Italy’s industry is losing competitiveness and production levels in all sectors are lower than those prior to the recession. With the exception of food and pharmaceuticals the scale of the loss of production is now worrying. Alongside the effects of the economic situation there is also the historic decline in textiles and footwear and also those of key sectors such as electronics and cars. Against this type of background, which undermines the foundations of the actual business culture in Italy, a single question arose some time ago: what can be done?
Among the answers special account is to be taken of that which comes from a group of eight researchers from Banca d’Italia who in a newly published study on the evolution of the Italian industrial system propose three lines of action in order to attempt to raise the fortunes of the Italian production system.
Antonio Accetturo, Antonio Bassanetti, Matteo Bugamelli, Ivan Faiella, Paolo Finaldi Russo, Daniele Franco, Silvia Giacomelli and Massimo Omiccioli, in their Il sistema industriale italiano tra globalizzazione e crisi [“The Italian industrial system – globalisation and crisis”], start from a basic observation: in 2012 industry produced 257 billion of added value, employed 4.7 million people, is a “fundamental source of innovation and competitiveness” (with over 70% of expenditure on research and development in the private sector) and has “a decisive role in balancing accounts with other countries”. Therefore we cannot stand by and watch.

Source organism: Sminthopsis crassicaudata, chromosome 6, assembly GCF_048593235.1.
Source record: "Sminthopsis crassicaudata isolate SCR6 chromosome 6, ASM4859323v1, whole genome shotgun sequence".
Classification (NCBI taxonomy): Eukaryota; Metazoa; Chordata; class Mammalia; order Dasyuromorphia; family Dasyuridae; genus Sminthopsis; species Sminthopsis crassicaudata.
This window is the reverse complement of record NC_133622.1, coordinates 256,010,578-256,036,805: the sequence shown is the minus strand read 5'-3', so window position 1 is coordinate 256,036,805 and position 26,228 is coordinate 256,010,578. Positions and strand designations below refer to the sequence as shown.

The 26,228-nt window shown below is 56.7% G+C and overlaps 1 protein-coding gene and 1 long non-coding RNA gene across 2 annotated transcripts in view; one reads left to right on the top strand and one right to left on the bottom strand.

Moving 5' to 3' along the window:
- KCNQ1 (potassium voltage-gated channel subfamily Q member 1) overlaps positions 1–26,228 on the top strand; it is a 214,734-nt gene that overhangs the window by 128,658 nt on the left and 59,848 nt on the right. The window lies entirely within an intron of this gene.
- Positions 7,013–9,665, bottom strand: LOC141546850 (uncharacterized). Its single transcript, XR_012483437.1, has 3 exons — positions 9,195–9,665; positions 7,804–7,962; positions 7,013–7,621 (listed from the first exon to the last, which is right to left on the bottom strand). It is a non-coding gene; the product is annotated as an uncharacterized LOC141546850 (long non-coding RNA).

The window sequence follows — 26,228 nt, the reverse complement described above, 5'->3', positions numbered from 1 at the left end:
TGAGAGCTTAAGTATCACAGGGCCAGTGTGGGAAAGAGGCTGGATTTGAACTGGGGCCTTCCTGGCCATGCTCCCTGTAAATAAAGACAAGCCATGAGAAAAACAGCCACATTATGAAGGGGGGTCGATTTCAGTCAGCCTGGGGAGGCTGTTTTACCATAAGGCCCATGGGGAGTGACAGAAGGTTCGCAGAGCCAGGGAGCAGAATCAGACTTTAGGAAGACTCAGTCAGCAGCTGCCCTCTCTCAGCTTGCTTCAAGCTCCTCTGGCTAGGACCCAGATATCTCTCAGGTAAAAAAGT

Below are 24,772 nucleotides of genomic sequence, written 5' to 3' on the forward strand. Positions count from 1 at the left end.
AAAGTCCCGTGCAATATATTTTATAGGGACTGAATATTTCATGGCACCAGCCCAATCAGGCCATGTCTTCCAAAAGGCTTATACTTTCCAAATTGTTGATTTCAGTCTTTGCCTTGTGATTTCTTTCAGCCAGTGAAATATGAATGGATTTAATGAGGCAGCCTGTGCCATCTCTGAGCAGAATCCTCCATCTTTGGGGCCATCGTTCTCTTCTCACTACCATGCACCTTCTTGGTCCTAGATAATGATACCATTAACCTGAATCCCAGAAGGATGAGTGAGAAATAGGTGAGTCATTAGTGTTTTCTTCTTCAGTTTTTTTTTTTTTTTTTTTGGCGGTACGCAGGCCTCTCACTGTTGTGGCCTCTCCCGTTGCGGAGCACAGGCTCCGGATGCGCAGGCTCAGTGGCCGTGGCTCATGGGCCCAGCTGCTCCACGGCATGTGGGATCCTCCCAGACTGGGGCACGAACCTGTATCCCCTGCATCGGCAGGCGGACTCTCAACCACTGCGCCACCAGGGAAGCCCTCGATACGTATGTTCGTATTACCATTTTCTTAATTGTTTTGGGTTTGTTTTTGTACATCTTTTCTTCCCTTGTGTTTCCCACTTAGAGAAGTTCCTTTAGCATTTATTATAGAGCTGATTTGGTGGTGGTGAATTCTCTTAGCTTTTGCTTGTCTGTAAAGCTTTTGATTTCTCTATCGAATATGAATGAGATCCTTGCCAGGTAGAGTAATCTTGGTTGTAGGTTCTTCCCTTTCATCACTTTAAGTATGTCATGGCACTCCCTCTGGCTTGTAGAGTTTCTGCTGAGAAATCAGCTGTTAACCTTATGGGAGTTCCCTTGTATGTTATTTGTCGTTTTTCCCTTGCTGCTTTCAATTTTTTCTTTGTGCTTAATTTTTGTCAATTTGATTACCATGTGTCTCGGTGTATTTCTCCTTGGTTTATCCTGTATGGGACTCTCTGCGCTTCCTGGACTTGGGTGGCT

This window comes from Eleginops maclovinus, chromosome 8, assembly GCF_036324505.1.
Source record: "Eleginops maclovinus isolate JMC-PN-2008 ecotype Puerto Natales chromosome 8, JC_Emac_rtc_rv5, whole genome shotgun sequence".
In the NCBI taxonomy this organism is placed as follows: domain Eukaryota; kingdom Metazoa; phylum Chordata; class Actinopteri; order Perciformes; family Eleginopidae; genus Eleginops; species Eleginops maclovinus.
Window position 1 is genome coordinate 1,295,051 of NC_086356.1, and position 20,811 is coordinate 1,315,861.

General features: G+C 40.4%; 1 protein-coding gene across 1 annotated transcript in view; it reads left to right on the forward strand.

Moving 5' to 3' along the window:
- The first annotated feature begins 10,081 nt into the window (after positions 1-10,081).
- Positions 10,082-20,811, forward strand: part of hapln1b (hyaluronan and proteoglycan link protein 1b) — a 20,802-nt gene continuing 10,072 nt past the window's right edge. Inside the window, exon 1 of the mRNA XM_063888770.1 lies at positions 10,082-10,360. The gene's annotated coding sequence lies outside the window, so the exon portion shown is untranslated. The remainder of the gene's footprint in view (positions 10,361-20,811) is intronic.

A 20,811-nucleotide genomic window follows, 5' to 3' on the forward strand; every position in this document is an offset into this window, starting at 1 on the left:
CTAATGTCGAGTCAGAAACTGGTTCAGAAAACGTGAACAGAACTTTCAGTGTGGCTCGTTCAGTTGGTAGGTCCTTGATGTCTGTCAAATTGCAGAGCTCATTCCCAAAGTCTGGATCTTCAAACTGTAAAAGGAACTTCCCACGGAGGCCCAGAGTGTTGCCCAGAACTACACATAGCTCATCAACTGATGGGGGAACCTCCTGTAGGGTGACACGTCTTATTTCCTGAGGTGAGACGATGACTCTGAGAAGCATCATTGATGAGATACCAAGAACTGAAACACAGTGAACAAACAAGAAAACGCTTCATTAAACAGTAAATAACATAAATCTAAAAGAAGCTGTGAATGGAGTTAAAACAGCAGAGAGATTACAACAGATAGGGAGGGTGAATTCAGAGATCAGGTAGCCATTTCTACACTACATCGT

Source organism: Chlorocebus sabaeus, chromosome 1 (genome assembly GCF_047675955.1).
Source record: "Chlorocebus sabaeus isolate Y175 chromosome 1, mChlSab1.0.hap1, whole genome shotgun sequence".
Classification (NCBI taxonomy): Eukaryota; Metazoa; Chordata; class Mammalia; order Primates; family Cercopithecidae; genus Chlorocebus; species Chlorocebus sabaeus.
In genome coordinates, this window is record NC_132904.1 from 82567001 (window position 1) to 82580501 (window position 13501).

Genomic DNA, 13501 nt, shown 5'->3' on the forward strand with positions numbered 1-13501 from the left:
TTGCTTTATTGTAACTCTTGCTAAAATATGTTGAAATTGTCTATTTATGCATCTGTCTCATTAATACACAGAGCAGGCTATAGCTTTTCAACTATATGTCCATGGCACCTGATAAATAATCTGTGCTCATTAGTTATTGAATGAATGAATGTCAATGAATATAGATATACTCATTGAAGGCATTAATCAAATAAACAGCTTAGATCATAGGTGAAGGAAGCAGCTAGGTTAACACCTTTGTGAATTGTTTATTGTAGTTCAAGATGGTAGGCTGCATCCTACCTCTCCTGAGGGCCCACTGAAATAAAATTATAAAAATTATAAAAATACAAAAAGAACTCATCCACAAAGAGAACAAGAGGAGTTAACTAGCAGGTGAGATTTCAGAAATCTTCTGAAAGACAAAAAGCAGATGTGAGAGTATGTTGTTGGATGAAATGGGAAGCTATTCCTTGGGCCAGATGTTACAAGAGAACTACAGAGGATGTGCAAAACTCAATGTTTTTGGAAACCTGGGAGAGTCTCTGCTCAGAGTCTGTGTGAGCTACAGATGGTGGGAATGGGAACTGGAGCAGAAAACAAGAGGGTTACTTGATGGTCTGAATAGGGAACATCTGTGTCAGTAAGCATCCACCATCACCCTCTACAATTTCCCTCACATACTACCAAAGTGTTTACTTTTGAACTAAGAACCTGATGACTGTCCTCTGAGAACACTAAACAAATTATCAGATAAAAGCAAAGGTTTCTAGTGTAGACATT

This led to proposals. First of all to make a selection, i.e. act on the mechanisms of allocation of resources from less productive companies and sectors to the more productive ones, from manufacturing where the competitive pressure from developing countries is not sustainable to other more advanced and complex ones. A task which involves a review of the system of social buffers and active labour policies, the review of the capacities of the financial system and the overhaul of corporate taxation. Secondly the costs sustained by Italian companies should be reduced (energy, bureaucracy, infrastructure and public services are the main culprits). Thirdly, industrial policies have to be made less invasive and fragmentary, which means in fact targeting actions better, staking on a growth in size, on R&D and also on restructuring of public activity of support for internationalisation.
Of course these are proposals condensed into 70 pages of reasoning, figures and graphs, but they are clear ideas. That which is needed in order to start to understand more.
Il sistema industriale italiano tra globalizzazione e crisi
Antonio Accetturo, Antonio Bassanetti, Matteo Bugamelli, Ivan Faiella, Paolo Finaldi Russo, Daniele Franco, Silvia Giacomelli, Massimo Omiccioli
Banca d’Italia, Questioni di Economia e Finanza (occasional papers), 193, July, 2013